Color theory is the collected understanding of the importance of color on a visual plane and its impact on the viewer. Color theory is particularly relevant to artists such as architects, photographers, painters, interior decorators, animators, print makers and graphic artists. Color theory is used to strengthen a design and maximize its potential.
There are three primary colors (red, yellow, blue) and three secondary colors (orange, green, and purple). The primary colors are the colors that cannot be made by mixing any other colors, and the secondary colors are made by mixing two primaries together. Red combined with yellow makes orange, yellow combined with blue makes green, and blue combined with red makes purple.
These six colors often appear together on a color wheel in this order: red, orange, yellow, green, blue, purple (then back to red). This places the warm colors (red, orange and yellow) on one side of the wheel, and the cool colors (green, blue and purple) on the other side of the color wheel. This also places the secondary colors in between the two colors that were used to create them. Colors found opposite each other on the color wheel are known as complimentary colors. Complimentary colors are known to be "opposites"--as different from each other as black is from white. Complimentary colors stand out against each other and are often used together for basic graphic designs.
Through the color theory system, different colors are known to achieve different effects. Different colors may draw the viewers in, lead the eye of the viewer around on the surface of the object or image, and create different emotional responses.
Color theory provides a framework for artists who are choosing color schemes for a new painting, photograph or color sketch. For interior decorators, who must choose a palette to show their clients, color theory is essential for choosing colors that will make sense in the surroundings and for the purposes of the client.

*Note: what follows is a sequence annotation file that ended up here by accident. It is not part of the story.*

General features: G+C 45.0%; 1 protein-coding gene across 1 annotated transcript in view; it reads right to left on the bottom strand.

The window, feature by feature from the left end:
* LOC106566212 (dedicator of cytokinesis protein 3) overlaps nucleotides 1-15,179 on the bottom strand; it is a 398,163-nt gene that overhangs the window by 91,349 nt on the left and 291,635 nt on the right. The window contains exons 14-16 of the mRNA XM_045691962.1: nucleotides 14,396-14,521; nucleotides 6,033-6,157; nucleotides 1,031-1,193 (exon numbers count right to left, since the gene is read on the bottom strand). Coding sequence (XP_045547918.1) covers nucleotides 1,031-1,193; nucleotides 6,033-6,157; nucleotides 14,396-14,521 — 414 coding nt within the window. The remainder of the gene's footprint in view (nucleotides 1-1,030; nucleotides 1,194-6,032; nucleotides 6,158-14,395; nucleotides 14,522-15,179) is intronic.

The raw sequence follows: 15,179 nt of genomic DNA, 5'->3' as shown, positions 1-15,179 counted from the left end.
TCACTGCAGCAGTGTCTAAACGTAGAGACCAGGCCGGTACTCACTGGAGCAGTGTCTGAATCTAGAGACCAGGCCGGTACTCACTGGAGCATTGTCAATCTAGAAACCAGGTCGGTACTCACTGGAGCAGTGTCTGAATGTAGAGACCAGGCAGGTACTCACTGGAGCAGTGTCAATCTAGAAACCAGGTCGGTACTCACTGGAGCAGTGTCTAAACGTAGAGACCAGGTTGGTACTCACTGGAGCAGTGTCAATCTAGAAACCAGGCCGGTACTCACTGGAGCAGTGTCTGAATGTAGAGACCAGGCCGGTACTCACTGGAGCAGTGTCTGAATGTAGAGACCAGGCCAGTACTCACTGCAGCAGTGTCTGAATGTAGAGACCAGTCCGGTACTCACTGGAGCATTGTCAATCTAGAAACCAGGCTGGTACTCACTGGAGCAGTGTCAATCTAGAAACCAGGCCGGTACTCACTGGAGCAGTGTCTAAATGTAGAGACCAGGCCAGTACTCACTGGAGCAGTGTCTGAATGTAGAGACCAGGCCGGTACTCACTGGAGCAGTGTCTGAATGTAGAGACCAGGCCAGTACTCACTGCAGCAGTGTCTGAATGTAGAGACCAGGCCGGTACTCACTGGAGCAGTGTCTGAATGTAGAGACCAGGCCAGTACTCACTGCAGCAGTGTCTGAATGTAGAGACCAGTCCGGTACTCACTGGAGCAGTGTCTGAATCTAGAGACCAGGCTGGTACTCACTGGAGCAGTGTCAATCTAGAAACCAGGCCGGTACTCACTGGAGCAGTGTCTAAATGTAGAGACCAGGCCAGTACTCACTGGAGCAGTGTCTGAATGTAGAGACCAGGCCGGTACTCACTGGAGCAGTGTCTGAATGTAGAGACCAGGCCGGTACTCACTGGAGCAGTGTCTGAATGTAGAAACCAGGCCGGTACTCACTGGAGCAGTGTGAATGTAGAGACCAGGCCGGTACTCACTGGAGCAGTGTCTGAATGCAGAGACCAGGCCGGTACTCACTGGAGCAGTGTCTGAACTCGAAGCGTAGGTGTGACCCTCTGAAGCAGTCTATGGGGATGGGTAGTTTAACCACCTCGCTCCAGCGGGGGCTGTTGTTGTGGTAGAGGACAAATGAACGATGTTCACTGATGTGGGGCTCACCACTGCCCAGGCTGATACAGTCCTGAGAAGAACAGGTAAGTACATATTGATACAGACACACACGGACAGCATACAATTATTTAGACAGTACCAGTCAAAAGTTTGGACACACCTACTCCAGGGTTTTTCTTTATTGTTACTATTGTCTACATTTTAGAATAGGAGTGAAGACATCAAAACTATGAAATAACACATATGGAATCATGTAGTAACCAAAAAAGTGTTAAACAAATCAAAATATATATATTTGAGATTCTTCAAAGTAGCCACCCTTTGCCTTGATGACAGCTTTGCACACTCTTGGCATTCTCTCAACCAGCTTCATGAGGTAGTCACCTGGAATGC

Color schemes that hold together well tend to be derived from the color wheel in a way that is logical and almost mathematical in nature. For example, a monochromatic color scheme is a color scheme based on one color only. Complimentary color schemes, on the other hand, are created from two colors that sit opposite one another on the color wheel (example: blue and orange). A triadic color scheme is created by choosing three colors of equal distance from one another on the color wheel.
Colors affect the emotions of the people who see them. In general, cool colors are colors of calm, sadness or peace, while warm colors are colors of passion, aggression and excitement. People are aware of this to some degree, and when they see an image that utilizes specific color schemes, they understand the meaning of those colors.
This gives the viewer the chance to interpret the meaning of the image as the artist intended it to be. For example, a blue and black painting of a somber looking child may signify to a viewer depression, introversion, isolation or sadness. That same somber looking child when painted in vivid pinks, oranges, reds and yellows may signify to the viewer an entirely different meaning. The portrayal of the child may become ironic or even humorous, depending on the artist's handling of the image.
Artists who understand color theory, who use it to their advantage, and who become comfortable with the notion that color is a tool just like any other, are likely to start developing their own color systems. They develop signature colors that they are attracted to, that they utilize often, and come to have personal meaning. Some artists even assign specific meanings to specific colors, as they would any other symbol. This helps the artist become more expressive and develop greater levels of meaning in his creations.
As a rule, any two-dimensional artist who arbitrarily chooses colors from a palette without giving thought to its meaning and its impact on the picture plane is likely to produce a weaker product than someone who studies color theory and uses it to his advantage. In some cases (for example, interior design), disregarding color theory can be disastrous.
Although it is possible to create technically impressive work without taking color theory into account, colors impact the viewers in ways they are and aren't aware of. Using color theory to enhance an image is likely to help, and not using color is likely to hurt. Therefore, studying color theory is a best practice for any artist.